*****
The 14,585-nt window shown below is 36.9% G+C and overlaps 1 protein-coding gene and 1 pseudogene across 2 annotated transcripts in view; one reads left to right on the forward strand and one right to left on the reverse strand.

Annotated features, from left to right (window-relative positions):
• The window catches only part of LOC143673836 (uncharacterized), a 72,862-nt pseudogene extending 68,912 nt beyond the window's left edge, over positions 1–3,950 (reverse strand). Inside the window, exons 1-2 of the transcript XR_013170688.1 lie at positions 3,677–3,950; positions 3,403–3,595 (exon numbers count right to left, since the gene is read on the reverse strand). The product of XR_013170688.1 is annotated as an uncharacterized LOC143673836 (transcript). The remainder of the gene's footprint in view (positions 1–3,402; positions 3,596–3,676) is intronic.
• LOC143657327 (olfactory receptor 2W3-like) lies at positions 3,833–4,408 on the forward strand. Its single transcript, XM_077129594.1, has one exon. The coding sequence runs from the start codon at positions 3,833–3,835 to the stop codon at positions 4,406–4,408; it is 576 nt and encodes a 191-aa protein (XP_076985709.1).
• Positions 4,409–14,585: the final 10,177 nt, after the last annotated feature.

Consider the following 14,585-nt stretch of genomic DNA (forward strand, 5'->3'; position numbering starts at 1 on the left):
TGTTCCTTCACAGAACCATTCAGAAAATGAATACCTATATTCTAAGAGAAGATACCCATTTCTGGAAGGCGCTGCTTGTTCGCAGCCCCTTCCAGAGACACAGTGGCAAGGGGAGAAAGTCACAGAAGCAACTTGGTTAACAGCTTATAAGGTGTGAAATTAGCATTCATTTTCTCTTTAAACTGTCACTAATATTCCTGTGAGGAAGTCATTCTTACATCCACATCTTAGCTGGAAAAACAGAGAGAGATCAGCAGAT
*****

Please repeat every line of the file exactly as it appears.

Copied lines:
The 14,585-nt window shown below is 36.9% G+C and overlaps 1 protein-coding gene and 1 pseudogene across 2 annotated transcripts in view; one reads left to right on the forward strand and one right to left on the reverse strand.

Annotated features, from left to right (window-relative positions):
• The window catches only part of LOC143673836 (uncharacterized), a 72,862-nt pseudogene extending 68,912 nt beyond the window's left edge, over positions 1–3,950 (reverse strand). Inside the window, exons 1-2 of the transcript XR_013170688.1 lie at positions 3,677–3,950; positions 3,403–3,595 (exon numbers count right to left, since the gene is read on the reverse strand). The product of XR_013170688.1 is annotated as an uncharacterized LOC143673836 (transcript). The remainder of the gene's footprint in view (positions 1–3,402; positions 3,596–3,676) is intronic.
• LOC143657327 (olfactory receptor 2W3-like) lies at positions 3,833–4,408 on the forward strand. Its single transcript, XM_077129594.1, has one exon. The coding sequence runs from the start codon at positions 3,833–3,835 to the stop codon at positions 4,406–4,408; it is 576 nt and encodes a 191-aa protein (XP_076985709.1).
• Positions 4,409–14,585: the final 10,177 nt, after the last annotated feature.

Consider the following 14,585-nt stretch of genomic DNA (forward strand, 5'->3'; position numbering starts at 1 on the left):
TGTTCCTTCACAGAACCATTCAGAAAATGAATACCTATATTCTAAGAGAAGATACCCATTTCTGGAAGGCGCTGCTTGTTCGCAGCCCCTTCCAGAGACACAGTGGCAAGGGGAGAAAGTCACAGAAGCAACTTGGTTAACAGCTTATAAGGTGTGAAATTAGCATTCATTTTCTCTTTAAACTGTCACTAATATTCCTGTGAGGAAGTCATTCTTACATCCACATCTTAGCTGGAAAAACAGAGAGAGATCAGCAGAT